BY KRISHANA DAVIS, firstname.lastname@example.org
6:10 AM EST, January 28, 2014
ANNAPOLIS – Harford County Public Schools Interim Superintendent Barbara Canavan told Harford County state legislators Friday she supports an expanded pre-kindergarten program, provided the state pays for it.
During a meeting with local delegates and senators, Canavan said she thinks a full-time pre-K program is important for children in Harford County because it will create a level educational environment for all children. She said pre-K programs give children exposure to academics, good social behavior and decision making skills.
"The reality is that we hold our children back," Canavan said. "Children can do so much more. We need to expose them and give them the opportunity to learn, and the earlier the better."
In his final State of the State address Thursday, Gov. Martin O'Malley said the General Assembly has "the ability to advance universal pre-K."
According to the Maryland State Department of Education website, pre-K is "a state funded program for 4-year-old children from families that are economically disadvantaged or homeless." It is up to local systems to set up their own pre-K programs within certain basic state guidelines. Because the slots in the public school pre-K programs are limited, however, many families rely on private programs.
Children whose families don't meet income requirements can be accepted if there are additional slots, according to state guidelines.
"To date in the state of Maryland, pre-kindergarten is not mandatory; it is an application process based on age eligible children and the economic status of the family," the Harford County Public Schools website states, noting that HCPS "does not have pre-kindergarten in every elementary school. Children receiving services prior to pre-kindergarten through HCPS are not guaranteed enrollment."
This school year, 19 of 34 elementary schools have pre-K programs, with a total of 21 pre-K programs in the county, as two buildings have two programs, according to Lindsay Bilodeau, communications specialist for HCPS.
Bilodeau said there were 674 pre-K students enrolled in Sept. 2013, but added that "pre-K enrollment fluctuates throughout the year with student mobility."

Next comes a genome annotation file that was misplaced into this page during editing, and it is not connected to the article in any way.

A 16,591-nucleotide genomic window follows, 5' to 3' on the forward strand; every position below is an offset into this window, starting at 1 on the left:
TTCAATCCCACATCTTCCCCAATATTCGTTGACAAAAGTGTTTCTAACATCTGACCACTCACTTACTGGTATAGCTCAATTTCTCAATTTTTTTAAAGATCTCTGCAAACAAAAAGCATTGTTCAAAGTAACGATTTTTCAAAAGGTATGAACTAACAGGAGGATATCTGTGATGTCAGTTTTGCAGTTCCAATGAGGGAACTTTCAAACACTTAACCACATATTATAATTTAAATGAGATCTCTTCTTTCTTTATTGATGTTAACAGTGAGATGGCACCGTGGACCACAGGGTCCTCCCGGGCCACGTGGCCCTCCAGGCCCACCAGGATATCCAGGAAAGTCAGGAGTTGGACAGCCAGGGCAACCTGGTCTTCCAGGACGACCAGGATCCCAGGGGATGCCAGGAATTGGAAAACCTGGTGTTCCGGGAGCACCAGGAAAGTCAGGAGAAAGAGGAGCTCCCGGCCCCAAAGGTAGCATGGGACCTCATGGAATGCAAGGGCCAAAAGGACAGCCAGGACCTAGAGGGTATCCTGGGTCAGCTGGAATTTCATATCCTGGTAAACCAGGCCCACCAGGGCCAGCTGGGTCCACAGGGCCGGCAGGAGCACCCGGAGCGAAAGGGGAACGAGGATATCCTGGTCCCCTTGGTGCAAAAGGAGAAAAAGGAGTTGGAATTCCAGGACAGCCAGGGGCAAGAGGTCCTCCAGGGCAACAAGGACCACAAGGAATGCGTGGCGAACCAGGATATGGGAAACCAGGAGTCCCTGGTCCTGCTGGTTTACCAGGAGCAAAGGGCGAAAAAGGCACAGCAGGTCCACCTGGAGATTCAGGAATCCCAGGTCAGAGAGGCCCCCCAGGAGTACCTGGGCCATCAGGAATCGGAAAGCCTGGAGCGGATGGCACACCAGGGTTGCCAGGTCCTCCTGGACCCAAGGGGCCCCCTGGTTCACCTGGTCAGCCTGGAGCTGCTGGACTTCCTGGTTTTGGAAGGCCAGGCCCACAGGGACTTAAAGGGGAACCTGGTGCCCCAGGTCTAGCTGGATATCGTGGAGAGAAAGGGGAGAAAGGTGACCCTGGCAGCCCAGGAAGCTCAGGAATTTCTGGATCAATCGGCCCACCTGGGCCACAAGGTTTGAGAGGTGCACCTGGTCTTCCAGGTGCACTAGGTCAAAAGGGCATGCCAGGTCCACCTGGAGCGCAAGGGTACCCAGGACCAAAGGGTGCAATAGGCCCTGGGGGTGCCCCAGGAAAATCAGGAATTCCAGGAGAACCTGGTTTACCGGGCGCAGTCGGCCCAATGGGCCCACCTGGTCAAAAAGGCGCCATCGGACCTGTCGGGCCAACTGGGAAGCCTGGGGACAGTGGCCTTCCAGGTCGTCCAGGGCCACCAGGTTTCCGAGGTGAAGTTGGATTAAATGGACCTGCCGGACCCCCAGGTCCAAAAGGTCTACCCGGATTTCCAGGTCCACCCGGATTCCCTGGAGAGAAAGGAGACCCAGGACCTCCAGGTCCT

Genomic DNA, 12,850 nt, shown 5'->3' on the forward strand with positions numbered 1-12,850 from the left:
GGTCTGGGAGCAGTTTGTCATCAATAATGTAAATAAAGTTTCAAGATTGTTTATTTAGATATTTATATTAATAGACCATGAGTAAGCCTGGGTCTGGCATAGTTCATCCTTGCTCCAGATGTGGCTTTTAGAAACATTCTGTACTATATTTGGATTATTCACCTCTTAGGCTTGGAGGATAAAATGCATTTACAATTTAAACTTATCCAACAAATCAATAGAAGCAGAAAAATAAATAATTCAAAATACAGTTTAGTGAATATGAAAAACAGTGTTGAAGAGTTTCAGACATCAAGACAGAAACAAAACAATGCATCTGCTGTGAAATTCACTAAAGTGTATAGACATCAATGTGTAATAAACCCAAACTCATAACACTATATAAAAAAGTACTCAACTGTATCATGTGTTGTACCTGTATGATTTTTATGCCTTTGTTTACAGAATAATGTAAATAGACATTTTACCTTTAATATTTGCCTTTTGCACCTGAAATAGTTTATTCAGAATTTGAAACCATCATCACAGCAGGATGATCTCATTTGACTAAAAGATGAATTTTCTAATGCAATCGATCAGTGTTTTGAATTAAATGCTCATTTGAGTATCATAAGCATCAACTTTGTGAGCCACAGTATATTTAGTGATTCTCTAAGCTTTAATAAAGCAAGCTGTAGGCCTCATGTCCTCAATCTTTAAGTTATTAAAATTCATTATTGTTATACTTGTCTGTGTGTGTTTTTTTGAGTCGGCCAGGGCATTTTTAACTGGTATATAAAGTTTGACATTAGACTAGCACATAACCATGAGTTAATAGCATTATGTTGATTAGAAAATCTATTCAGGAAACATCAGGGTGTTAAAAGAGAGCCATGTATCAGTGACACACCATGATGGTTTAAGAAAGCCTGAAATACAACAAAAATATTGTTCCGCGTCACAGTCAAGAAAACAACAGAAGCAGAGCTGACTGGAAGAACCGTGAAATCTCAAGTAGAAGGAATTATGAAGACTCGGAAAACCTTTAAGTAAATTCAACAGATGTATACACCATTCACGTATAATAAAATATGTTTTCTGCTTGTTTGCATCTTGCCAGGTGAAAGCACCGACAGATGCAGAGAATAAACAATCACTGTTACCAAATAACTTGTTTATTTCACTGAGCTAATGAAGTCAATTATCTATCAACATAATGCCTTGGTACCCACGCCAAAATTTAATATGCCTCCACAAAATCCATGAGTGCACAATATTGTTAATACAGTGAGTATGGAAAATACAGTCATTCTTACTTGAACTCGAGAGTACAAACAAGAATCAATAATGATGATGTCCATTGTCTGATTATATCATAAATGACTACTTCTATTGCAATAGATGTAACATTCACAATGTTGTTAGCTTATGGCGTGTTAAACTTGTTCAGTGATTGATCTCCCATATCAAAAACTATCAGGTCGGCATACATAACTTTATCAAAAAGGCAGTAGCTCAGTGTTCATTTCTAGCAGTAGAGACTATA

Harford and other counties don't receive direct state funding to run their pre-K programs. The money comes out of the school system's general allotment of state and county funds, Canavan explained to the legislators. Three school board members also attended the meeting.
"Currently, we are providing pre-K, but the money we are using to fund the pre-K program right now is actually money out of the funding that we have," Canavan said. "The pre-K program was not really been funded. It is an unfunded mandate."
Canavan said a full-day pre-K program in Harford County is a "big ticket item," which will require more funding from the state, although she said she does not know how much additional funding it would require to transition Harford's pre-K into a full-day program.
School board member Alysson L. Krchnavy said HCPS needs additional funding to continue to support its pre-K program.
"When I worked as a substitute teacher, I saw kids reading and doing math in pre-K," Krchnavy said. "It is important children get those opportunities early on. It makes a real difference."
School Board member James Thornton said HCPS does not need anymore unfunded mandates handed down by the state and the school board is asking for relief.
More vo-tech courses
HCPS continues to take a "comprehensive" look at expanded vocational-technical education opportunities for students in Harford County, Canavan said.
Canavan said HCPS put together a task force six-months ago to research the course offerings at Harford Technical High School and other tech high schools around the state, in an effort to determine the cost of establishing a second vo-tech center in the county.
"We don't know if we can fund another vo-tech school," Canavan said to the delegation. "But maybe we can offer satellite courses."
Canavan said HCPS is thinking "outside of the box" to create vo-tech programs without asking for millions of dollars in funding.
Del. Richard K. Impallaria, who represents western Harford, said members of the legislative delegation should be invited to be a part of such task force instead of getting a briefing at the end.
"We don't want kids leaving high school and selling popcorn at the movies," Impallaria said. "We want them to leave high school with the basics of heating, plumbing and air conditioning."
Prior to the start of the legislative session, several of the Harford delegation members said finding more vocational education opportunities would be a priority in Annapolis this year.
Del. Mary-Dulany James, who represents southern Harford and is a member of the House Appropriations Committee, is chairing a legislative run task force to discuss vo-tech opportunities in the county.
School Board President Nancy Reynolds told the legislators the search for a new superintendent is continuing.
When asked by the legislators about their timetable, Reynolds said the board could make an offer to a perspective superintendent as early as February but has until the end of the school year to make the hire.
Reynolds said the board's Iowa-based search firm, Ray and Associates, has concluded focus groups to collect community input that school officials had said earlier would be used in fashioning the job description.
The board had planned to meet with the firm earlier in the week to discuss the search; however, the meeting was postponed because of the bad weather and will be rescheduled in the next 10 days, Reynolds said.
Canavan, who was appointed interim superintendent for this school year following last summer's departure of former superintendent Robert Tomback, has not said publicly if she is a candidate for the permanent appointment.